But there’s another reason Shinseki is hard for the president to dismiss. The retired general has for years been a particular hero to Obama’s supporters on the left for his conflict with the George W. Bush administration during the run-up to the war in Iraq.
In early 2003, as the U.S. was planning the invasion, Shinseki angered his superiors in the Pentagon and White House by saying he believed victory and post-war stabilization in Iraq would require far more U.S. troops than President Bush and Defense Secretary Donald Rumsfeld were planning to deploy. “Something on the order of several hundred thousand soldiers are probably, you know, a figure that would be required,” Shinseki told Congress in February 2003.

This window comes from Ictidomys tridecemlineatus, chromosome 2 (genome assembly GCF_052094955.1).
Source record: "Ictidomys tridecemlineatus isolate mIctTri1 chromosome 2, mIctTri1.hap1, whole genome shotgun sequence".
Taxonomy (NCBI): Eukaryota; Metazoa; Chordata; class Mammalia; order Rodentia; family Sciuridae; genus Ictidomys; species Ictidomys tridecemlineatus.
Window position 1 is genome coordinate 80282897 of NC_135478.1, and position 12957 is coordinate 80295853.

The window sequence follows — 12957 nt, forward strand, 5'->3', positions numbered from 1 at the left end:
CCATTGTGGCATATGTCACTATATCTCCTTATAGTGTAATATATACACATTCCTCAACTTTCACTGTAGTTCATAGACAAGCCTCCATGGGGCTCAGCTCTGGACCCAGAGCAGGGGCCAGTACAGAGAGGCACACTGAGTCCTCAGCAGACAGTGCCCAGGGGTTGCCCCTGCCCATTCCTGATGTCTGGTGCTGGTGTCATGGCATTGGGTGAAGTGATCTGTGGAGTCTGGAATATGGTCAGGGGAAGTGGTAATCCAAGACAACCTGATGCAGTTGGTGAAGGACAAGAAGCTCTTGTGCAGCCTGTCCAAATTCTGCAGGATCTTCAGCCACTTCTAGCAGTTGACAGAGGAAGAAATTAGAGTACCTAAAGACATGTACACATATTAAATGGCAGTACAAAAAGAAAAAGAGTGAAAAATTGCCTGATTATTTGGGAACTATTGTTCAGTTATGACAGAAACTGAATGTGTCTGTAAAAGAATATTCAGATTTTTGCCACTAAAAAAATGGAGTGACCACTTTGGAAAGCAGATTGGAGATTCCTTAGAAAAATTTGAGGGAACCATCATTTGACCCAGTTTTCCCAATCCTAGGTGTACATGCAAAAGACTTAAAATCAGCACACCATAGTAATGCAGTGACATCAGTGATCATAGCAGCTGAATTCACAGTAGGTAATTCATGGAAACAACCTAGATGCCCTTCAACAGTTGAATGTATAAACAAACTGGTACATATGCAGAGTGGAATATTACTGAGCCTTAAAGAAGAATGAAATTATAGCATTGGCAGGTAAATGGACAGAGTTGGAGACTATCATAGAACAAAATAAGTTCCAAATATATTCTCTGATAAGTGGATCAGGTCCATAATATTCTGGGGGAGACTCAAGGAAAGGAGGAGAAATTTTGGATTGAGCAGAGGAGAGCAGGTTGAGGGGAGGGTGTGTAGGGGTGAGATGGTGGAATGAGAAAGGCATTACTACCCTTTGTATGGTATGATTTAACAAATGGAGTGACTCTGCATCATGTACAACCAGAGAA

Shinseki was criticized, even vilified, for his position. Pushed away from the center of Pentagon power, he retired a few months later, in June 2003.
The Bush administration went ahead with its plan to invade Iraq with a significantly smaller force than Shinseki recommended. Later, when Iraq collapsed into chaos, some of the war’s strongest supporters conceded Shinseki had been correct. “We never had enough troops to begin with,” Republican Sen. Lindsey Graham told the New York Times in 2007. “A month or two ago we found out the Army is broken, and they agreed that General Shinseki was right.”
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